Buried in the quant argot is a fear of a return to 1970s-style inflation
MOST PEOPLE have little time for quants. They find the language of quantitative finance far from illuminating. Even fairly numerate people struggle to grasp what comes easily to pointy-headed number-crunchers. Take the idea of correlation, the co-movement of two or more variables. Such relationships vary with the period over which they are measured. The direction can shift. Things quickly become confusing.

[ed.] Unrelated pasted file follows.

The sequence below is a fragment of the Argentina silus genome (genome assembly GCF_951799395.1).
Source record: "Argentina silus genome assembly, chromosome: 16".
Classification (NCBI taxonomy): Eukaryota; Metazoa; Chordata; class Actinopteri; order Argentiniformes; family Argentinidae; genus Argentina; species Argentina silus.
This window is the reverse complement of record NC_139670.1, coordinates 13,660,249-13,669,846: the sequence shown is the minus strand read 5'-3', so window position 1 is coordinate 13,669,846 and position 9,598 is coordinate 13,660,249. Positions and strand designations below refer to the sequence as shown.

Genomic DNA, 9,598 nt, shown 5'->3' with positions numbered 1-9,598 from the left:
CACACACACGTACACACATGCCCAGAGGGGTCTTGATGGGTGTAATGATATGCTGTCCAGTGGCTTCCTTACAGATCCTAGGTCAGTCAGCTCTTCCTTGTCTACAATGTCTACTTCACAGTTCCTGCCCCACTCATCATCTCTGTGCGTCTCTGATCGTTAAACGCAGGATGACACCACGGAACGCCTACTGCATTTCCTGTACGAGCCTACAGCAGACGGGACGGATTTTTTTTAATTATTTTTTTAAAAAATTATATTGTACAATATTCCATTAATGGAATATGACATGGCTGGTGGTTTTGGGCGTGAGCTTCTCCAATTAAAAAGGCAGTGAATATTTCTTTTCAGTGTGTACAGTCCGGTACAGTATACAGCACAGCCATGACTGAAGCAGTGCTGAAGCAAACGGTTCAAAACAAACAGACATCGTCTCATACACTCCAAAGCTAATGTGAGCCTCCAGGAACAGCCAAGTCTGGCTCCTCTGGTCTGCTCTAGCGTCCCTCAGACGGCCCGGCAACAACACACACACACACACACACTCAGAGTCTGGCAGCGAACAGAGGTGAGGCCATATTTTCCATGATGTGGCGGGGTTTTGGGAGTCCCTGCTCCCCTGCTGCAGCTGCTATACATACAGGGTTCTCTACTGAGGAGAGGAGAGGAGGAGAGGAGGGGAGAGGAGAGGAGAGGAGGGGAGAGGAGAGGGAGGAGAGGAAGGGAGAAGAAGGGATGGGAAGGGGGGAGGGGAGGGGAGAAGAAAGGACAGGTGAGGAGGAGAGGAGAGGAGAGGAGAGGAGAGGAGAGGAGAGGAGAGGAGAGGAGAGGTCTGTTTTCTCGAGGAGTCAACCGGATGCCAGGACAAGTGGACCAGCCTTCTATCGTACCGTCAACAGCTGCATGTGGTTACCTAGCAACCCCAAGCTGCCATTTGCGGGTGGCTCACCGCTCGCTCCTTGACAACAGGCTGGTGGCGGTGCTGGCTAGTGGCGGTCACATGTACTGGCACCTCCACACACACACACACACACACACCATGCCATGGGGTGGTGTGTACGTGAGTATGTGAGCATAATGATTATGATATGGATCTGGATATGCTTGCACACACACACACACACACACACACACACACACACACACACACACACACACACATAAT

Yet the quant argot is useful when considering perhaps the biggest fear stalking financial markets: a sustained rise in inflation that would be bad for both equities and bonds. A quant might describe this as a flip in the bond-equity correlation from negative to positive. That is none too elegant, though. A better choice is a term used in geopolitics as well as econometrics: regime change.